Click the links provided below to see the hardware that we used in this Moody Lower Level Bar. These hardware selections are sourced at Build.com so you can see what we chose, and also browse other similar options in the same brand or other brands. This is a great place to search find hardware online. They carry a very large selection of hardware from many brands, I always find most options are in stock (if not they will usually provide backorder dates), and their shipping times are pretty quick!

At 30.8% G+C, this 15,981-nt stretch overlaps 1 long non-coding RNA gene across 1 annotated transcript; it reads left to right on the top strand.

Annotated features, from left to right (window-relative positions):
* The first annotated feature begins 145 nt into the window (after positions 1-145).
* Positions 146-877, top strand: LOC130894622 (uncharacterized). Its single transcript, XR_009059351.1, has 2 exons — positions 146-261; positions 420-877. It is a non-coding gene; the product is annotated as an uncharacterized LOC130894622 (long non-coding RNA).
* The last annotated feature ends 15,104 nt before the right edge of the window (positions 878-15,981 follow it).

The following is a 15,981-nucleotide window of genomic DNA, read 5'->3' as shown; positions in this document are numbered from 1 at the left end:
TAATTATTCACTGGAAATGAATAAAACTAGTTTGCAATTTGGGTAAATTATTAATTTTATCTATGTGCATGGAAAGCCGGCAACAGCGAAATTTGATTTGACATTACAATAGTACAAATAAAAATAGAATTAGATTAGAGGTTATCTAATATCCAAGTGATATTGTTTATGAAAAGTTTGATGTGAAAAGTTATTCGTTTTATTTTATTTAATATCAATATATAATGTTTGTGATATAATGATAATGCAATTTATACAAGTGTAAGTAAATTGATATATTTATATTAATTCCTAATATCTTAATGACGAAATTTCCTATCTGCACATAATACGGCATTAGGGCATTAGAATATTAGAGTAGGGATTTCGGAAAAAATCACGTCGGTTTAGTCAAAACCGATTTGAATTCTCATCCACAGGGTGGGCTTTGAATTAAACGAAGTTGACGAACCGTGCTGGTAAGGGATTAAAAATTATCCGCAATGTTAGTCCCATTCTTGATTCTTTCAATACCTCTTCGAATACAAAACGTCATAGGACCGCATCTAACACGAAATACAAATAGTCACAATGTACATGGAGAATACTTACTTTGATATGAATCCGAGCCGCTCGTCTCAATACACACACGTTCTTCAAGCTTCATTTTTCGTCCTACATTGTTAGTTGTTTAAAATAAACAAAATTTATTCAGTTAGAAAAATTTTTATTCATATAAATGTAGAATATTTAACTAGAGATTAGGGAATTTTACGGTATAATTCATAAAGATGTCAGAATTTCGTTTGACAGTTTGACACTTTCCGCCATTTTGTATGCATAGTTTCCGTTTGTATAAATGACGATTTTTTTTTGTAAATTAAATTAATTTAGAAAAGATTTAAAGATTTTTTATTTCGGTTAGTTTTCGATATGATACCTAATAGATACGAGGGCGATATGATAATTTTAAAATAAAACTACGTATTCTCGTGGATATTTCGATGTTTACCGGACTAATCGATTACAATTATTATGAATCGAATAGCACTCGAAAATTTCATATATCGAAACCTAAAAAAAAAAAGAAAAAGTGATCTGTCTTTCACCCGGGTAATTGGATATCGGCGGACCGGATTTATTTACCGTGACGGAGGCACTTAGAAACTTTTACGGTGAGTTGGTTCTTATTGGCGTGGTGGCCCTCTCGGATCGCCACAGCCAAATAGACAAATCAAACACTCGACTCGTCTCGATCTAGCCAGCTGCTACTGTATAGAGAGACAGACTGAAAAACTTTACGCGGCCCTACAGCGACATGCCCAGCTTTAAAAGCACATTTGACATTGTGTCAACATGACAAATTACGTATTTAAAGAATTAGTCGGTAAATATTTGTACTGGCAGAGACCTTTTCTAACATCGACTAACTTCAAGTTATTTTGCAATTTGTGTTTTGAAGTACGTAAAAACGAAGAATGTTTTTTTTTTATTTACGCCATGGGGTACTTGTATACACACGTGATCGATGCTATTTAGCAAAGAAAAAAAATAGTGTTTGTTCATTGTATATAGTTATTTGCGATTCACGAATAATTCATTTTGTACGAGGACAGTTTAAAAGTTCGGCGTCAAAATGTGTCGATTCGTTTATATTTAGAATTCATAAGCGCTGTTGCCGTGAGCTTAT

If we have inspired you, or you found this post helpful, consider coming back to use these commissionable links before you shop! The purchase price is the same either way. In general, we are experimenting a little to see whether it is helpful for us to take the time to share this info and these links. We look forward to getting your feedback. Please note: the finish we used in this room is the Satin Brass finish.
Click these links to see our selections:
T-Knob | 9 inch Pull | Square Backplate | Transitional Knob
Good Luck with your search for your cabinet hardware! I hope this Rosewood•NB Blog Post was helpful.
Photo: Stacy Zarin Goldberg Styling: Kristi Hunter